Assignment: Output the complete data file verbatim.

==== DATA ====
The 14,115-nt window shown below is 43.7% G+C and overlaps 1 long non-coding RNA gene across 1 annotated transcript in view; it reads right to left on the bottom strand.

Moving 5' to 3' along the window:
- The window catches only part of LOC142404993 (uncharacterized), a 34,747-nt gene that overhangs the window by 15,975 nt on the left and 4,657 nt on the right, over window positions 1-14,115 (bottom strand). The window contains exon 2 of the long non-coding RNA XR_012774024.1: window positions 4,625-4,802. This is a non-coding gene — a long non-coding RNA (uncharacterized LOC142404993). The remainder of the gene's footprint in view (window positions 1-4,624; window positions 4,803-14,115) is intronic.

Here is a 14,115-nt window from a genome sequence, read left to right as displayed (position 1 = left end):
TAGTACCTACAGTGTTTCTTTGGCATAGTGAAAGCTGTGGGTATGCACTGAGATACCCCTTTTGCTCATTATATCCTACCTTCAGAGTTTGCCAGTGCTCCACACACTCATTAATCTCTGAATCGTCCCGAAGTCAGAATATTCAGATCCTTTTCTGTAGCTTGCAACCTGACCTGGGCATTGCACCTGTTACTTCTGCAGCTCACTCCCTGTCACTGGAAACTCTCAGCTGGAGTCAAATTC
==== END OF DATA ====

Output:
The 14,115-nt window shown below is 43.7% G+C and overlaps 1 long non-coding RNA gene across 1 annotated transcript in view; it reads right to left on the bottom strand.

Moving 5' to 3' along the window:
- The window catches only part of LOC142404993 (uncharacterized), a 34,747-nt gene that overhangs the window by 15,975 nt on the left and 4,657 nt on the right, over window positions 1-14,115 (bottom strand). The window contains exon 2 of the long non-coding RNA XR_012774024.1: window positions 4,625-4,802. This is a non-coding gene — a long non-coding RNA (uncharacterized LOC142404993). The remainder of the gene's footprint in view (window positions 1-4,624; window positions 4,803-14,115) is intronic.

Here is a 14,115-nt window from a genome sequence, read left to right as displayed (position 1 = left end):
TAGTACCTACAGTGTTTCTTTGGCATAGTGAAAGCTGTGGGTATGCACTGAGATACCCCTTTTGCTCATTATATCCTACCTTCAGAGTTTGCCAGTGCTCCACACACTCATTAATCTCTGAATCGTCCCGAAGTCAGAATATTCAGATCCTTTTCTGTAGCTTGCAACCTGACCTGGGCATTGCACCTGTTACTTCTGCAGCTCACTCCCTGTCACTGGAAACTCTCAGCTGGAGTCAAATTC